Tippets was born of Tipple, the Transition Planning Team (Large) or TPL. The smaller group had a hundred people; the large was twice as big. Tippets was supposed to think, plan, do (TPD). That is how ‘Campaign Afghanistan’ began. Out of two acronyms and a string of alphabets. I was there. I saw it come into existence. I watched it take shape and I was present when it was launched.

It took a little while for Campaign Afghanistan to become the new standard for management courses taught at American universities. But it happened because of Sam Starkowsky’s excellent and highly readable book, The Donkey in the Dark. The book became a bestseller and Little Sam was anointed the world’s favourite management guru. But at the time, no one could have imagined that Little Sam would turn the 30-million-dollar ‘Campaign’ into the American version of Rumi’s 700-year-old story ‘The Elephant in the Dark’. And a solid business theory to boot, one which is routinely cited as the essential philosophy of creative problem-solving.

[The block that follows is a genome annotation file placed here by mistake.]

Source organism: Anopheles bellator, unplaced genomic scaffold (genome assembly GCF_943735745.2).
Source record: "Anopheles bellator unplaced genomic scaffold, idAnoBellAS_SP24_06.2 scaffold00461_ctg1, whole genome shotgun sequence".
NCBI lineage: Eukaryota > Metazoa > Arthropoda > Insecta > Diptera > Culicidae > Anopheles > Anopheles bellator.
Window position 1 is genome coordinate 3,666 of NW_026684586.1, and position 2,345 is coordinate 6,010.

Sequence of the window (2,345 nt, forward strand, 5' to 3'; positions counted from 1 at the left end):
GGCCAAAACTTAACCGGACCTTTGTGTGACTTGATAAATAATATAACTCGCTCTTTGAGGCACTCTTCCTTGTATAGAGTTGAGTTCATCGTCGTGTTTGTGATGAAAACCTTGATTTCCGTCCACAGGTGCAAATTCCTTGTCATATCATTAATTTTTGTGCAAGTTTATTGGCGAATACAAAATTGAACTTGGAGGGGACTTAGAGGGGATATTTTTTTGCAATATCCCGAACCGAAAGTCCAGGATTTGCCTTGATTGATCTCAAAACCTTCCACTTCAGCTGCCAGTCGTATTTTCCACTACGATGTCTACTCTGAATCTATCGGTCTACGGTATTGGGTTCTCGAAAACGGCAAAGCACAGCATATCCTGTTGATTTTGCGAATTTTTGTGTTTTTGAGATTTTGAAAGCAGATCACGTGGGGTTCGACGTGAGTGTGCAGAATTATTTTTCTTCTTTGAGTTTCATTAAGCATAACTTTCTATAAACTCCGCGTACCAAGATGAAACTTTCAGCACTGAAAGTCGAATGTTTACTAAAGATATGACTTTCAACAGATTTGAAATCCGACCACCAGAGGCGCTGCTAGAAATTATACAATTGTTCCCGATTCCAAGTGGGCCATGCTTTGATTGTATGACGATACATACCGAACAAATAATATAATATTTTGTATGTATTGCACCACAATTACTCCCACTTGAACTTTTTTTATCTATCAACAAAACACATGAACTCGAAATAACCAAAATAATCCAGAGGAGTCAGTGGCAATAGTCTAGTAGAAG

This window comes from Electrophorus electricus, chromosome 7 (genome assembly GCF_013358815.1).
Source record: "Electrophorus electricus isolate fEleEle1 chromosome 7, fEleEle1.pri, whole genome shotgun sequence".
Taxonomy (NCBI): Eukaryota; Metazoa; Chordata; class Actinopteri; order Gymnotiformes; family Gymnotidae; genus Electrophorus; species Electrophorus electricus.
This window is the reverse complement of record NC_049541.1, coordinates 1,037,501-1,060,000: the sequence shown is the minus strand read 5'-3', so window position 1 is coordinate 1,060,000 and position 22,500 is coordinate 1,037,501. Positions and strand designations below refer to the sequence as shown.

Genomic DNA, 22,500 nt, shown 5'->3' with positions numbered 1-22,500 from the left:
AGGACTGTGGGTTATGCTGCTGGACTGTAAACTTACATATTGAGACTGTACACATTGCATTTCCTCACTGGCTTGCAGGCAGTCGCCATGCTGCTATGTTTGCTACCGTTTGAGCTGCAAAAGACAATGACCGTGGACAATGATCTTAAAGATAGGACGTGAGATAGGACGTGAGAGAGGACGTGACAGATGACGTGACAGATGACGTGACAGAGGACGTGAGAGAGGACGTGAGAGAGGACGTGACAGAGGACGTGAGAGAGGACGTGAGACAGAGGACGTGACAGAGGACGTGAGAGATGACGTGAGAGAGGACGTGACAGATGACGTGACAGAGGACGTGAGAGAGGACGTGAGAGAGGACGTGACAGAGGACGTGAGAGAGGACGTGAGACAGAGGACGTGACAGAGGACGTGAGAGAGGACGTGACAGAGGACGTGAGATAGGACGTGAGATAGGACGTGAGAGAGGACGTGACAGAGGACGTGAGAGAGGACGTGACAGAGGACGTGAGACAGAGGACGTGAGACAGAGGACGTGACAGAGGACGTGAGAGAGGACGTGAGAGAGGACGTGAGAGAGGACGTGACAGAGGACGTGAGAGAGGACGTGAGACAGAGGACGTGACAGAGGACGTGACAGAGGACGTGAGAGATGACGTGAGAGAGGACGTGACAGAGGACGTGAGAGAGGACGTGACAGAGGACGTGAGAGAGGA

Everyone now knows the way in which Professor Starkowsky reprised Rumi. The original had a group of men touching an elephant in a dark room and offering wildly differing reports on the creature. The one who touched the trunk said it had to be a hosepipe; the man who felt the beast’s ear thought it was surely a fan; the third ran his hand over the animal’s leg and pronounced it a pillar and the fourth caressed the elephant’s wide back and decided it was a throne. Just as Rumi used the story to illustrate the limits of individual perception, Little Sam’s modern fable about a dozen Americans and a donkey underlined the importance of seeing the whole, not just parts of a problem. I have to hand it to Little Sam. I never knew he had it in him. He seems to have been the only one at a Tippets meeting to see the big picture.